The main character is bewildered and disturbed by the song and dance of 1980s pop star. His face contorts into a myriad of expressions when confronting concerts and choirs in the lobby of his firm. He even leaps out of the way of a plane, which flies too close to the sidewalk in a crowded, urban setting. Jonny Lee Miller, who plays the eponymous prophet, tilts his head to the side in these encounters in an attempt to determine if these sounds and visions are reality. As I watched both episodes (available online for the curious), Leigh Schmidt's Hearing Things: Religion, Illusion, and the American Enlightenment (2000) came to mind time and again. Schmidt's deft work explores the realm of the auditory for both Enlightenment thinkers and often avowed skeptics as well as the religious peoples, who believed that they could hear the voice of the divine. Hearing "things" signaled divine intention and intervention in one's life, and religious peoples, from clergy to laity, claimed this gift and ability. The supernatural invaded the realm of the natural via the ear. Hearing, not seeing, was believing. Yet hearing became pathologized. Voices were signs of mental illness, instead of the hand of god. Hearing remained a religious purview for some, but for many, the auditory became guarded. These voices dissipated into the air from which they had previously come. Watching Eli Stone, for me anyway, seems to be a case study in Schmidt's argument. The cast of characters on the show mediate between the extremes of the skeptic and the believer. The skeptic, primarily Eli's physician brother, arches his eyebrows in disdain and slight humor when sounds and visions are discussed. The believer, represented by the acupuncturist, looks for the larger meaning of planes and organ music. Those, who rest between the poles, shift between empathy to Eli's "condition" and concern for his well-being to frustration with his willingness to believe. His soon-to-be spouse humors Eli by asking what he is hearing when his head tilts so knowingly. "Gunfire," he replies, and she smiles.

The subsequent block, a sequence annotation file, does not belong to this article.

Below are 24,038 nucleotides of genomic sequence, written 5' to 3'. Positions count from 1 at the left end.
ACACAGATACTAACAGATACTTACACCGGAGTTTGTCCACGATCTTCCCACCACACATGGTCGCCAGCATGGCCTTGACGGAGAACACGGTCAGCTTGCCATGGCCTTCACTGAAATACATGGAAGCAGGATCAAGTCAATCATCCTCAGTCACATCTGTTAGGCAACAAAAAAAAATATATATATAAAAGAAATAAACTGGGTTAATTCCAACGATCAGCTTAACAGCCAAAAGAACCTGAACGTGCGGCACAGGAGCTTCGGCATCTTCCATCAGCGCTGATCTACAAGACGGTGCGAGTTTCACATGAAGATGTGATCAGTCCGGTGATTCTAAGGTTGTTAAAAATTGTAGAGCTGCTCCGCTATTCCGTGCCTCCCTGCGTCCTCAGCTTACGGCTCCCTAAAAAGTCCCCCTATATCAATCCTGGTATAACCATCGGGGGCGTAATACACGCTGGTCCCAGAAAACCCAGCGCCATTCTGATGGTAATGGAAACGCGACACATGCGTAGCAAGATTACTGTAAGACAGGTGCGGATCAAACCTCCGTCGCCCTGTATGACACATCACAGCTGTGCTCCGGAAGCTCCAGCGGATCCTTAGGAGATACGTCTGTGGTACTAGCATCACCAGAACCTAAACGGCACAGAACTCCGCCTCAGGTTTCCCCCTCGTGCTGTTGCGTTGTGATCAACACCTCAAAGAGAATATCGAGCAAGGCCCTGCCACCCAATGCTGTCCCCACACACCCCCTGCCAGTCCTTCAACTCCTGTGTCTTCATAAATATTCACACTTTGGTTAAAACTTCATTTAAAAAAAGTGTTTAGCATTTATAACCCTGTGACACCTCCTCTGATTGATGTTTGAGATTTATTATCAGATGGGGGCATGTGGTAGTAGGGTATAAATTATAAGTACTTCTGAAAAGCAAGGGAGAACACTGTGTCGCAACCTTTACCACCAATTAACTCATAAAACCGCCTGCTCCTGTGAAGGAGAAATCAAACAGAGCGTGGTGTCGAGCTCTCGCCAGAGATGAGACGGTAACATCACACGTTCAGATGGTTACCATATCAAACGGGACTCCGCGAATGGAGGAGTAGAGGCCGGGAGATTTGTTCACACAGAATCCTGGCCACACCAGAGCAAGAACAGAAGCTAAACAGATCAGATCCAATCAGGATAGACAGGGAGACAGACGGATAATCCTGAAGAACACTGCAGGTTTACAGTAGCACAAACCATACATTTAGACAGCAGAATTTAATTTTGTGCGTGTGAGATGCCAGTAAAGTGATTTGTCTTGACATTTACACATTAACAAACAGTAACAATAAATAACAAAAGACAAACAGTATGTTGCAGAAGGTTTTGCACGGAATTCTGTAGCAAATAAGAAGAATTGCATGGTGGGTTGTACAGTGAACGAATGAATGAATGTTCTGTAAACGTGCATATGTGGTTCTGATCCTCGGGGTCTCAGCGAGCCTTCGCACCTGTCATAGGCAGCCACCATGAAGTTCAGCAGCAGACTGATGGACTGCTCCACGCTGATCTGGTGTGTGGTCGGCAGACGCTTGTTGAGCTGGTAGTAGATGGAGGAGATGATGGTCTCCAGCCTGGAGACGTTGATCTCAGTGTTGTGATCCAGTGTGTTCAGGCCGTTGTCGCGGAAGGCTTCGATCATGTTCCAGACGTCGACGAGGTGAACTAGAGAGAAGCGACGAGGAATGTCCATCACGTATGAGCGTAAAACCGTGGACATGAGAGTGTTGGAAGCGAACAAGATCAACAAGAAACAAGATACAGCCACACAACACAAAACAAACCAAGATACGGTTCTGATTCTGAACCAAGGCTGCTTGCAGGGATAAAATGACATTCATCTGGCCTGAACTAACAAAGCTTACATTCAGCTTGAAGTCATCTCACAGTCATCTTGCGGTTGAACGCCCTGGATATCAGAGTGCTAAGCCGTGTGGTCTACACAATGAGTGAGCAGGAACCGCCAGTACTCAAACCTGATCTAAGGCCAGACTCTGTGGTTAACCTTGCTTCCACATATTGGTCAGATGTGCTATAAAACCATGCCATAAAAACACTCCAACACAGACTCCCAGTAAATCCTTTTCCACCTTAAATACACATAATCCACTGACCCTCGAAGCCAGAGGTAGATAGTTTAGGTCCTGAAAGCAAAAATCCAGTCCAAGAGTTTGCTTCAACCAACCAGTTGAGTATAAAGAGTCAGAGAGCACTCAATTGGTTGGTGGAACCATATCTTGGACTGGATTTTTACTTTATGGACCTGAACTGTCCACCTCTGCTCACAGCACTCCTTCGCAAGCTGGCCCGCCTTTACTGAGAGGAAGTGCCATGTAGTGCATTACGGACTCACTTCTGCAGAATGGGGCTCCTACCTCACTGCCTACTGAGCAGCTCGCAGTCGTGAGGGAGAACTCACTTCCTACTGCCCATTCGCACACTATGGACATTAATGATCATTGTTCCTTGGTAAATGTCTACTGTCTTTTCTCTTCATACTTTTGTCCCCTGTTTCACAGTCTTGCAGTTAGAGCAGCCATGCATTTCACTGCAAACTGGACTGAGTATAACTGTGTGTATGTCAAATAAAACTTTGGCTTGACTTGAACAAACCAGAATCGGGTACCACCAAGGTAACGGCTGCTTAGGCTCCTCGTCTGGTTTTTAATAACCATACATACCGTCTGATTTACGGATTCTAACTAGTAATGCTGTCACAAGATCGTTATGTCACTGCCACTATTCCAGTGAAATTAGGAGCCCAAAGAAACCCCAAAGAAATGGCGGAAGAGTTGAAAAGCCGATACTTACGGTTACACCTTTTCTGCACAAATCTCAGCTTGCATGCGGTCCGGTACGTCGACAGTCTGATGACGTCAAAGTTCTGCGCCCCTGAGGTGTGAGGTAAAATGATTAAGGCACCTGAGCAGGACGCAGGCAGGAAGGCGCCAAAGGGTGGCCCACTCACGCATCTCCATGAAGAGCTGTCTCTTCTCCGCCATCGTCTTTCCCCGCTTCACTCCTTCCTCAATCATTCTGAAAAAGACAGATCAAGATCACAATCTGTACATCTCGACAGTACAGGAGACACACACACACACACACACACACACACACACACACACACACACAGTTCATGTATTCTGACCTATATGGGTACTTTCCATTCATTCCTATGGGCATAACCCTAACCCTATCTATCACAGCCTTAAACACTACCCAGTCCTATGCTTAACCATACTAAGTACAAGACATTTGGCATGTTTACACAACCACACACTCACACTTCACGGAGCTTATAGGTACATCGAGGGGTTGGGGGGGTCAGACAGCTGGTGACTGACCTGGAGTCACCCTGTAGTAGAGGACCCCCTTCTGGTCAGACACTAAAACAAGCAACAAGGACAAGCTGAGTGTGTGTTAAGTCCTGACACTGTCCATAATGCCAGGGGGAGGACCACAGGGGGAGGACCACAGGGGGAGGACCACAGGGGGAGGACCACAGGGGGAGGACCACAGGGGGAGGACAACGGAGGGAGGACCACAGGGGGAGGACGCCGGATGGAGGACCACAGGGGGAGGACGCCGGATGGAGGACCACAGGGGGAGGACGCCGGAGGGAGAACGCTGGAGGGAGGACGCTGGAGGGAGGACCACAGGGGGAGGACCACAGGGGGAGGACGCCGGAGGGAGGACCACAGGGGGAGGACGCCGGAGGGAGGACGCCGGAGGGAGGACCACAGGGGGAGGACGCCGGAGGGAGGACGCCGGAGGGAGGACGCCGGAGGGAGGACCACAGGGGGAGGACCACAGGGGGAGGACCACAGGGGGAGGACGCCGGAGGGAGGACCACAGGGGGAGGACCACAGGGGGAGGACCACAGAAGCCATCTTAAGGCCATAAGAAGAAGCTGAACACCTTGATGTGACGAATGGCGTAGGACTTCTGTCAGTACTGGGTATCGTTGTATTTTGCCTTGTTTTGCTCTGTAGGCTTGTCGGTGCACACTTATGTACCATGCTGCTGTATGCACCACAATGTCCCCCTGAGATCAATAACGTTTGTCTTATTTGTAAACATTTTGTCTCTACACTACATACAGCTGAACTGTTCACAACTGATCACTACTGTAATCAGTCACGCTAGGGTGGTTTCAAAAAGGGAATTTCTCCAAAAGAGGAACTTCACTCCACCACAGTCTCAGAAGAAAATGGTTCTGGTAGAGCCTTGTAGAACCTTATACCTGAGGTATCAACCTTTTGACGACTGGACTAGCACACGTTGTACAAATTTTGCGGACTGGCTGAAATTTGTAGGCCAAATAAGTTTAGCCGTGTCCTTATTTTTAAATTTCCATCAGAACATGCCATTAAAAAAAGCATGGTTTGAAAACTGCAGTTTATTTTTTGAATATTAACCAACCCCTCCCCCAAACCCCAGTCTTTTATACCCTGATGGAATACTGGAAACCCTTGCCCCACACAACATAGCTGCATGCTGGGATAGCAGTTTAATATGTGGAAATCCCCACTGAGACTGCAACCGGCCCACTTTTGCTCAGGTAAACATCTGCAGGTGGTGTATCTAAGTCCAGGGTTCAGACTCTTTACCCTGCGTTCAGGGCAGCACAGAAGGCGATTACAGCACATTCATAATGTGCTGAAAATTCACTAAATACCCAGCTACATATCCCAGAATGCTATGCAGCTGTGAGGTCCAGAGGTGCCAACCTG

Her reaction, the accepting smile, characterizes much of my reaction to those who purport hearing voices, receiving visions, or other more fantastic abilities. I smile because it is the only reaction with which I am armed. My mother bred politeness into the core of her three daughters, and the smile reflects my polite reaction to the miraculous. It is not dismissive, but the smile is not a knowing one either. The show presents the problem of the prophet in the twenty-first century (how to accept the reality of voices and visions in our technological world), but it also reflects the reaction to the intrusion of the divine in the so-called natural world. Eli's relatives, co-workers, and his fiancée all process his earnest account of sounds that they cannot hear. Eli is not completely convinced either, but he is moving in the direction of belief. The show's vivid displays of sounds and sights give the audience Eli's perspective of the world, and the difficulty his experiences will likely cause him. (Some of his co-workers seem to think their colleague suffered from a nervous breakdown.) The show, thus, gives the viewing audience a perspective that the religion scholar cannot inhabit. Our conversants and historical actors can describe their experiences to us, but we do not get to hear the sounds of gunfire or the infectious "Faith" first hand. We get words or images created by the prophet, in Eli's cause, or believers, but not the auditory evidence. Eli Stone proves entertaining to me because I get to hear through his ears and see through his eyes. As I watch the reluctant "modern day prophet," my smile is knowing rather than polite. And I wonder how much easier my task as a scholar might have been if I had chosen to study the tangible or if the intangible might become tangible just for an auditory moment.